Lucky is an old US Navy veteran of rigid habits and attitudes in a small town. When his routine is interrupted by a sudden collapse at home, Lucky finds himself realizing that his remarkably healthy old age is going to face an inevitable decline and he has to accept it. In that difficult reassessment, Lucky must face up to what he believes in and how much it compares to his neighbors' priorities. In doing so, Lucky finds that his life has its positive side as he searches for some meaning that he can accept.Written by
Kenneth Chisholm (firstname.lastname@example.org)
The five yoga exercises Lucky performs at the start of each day are the Five Tibetan Rites of Rejuvenation, although in the film they are not employed in the recommended order. Performed originally by Tibetan Buddhist monks, they are said to enhance health and longevity. See more »
El Llanto De Mi Madre
Written by Salome Gutierrez, R.
Performed by Lydia Mendoza
Published by San Antonio Music Publishers, Inc.
Courtesy of D.L.B. Records See more »
An homage to old age and the meaning of life, if there is one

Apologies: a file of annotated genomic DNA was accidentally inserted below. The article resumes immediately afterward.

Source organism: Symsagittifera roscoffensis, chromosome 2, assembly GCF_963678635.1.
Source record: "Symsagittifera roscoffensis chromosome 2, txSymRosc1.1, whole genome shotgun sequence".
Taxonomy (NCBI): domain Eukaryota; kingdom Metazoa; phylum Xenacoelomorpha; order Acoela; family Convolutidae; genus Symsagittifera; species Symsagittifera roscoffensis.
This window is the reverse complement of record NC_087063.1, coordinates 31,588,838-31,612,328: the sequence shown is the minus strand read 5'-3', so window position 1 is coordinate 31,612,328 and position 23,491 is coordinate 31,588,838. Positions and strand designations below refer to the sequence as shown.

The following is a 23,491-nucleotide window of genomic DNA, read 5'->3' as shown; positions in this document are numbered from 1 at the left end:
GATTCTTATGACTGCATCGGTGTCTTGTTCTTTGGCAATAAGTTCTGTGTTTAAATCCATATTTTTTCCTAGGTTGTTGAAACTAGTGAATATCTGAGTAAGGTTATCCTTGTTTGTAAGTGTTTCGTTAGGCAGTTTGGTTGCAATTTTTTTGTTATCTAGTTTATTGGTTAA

A loving homage to an actor and musician that anyone over 50 has seen in movies over several decades. I wiped away tears several times over beautiful, thoughtful musings by Lucky, who, in most respects, was Harry Dean Stanton himself. This is a small but significant slice of life movie and showcases excellent writing, direction and acting by several collaborators who've worked together before. Notable understated performance by David Lynch whose character's lost tortoise serves as an analogy that some viewers who haven't lived several decades yet will not yet appreciate. I was stilled when Lucky sang, sad when Johnny Cash sang and I smiled, satisfied, at the end. I will watch this movie again with friends who understand the beauty of a simple and well written film like this and we will all feel satisfied and more connected as a result.
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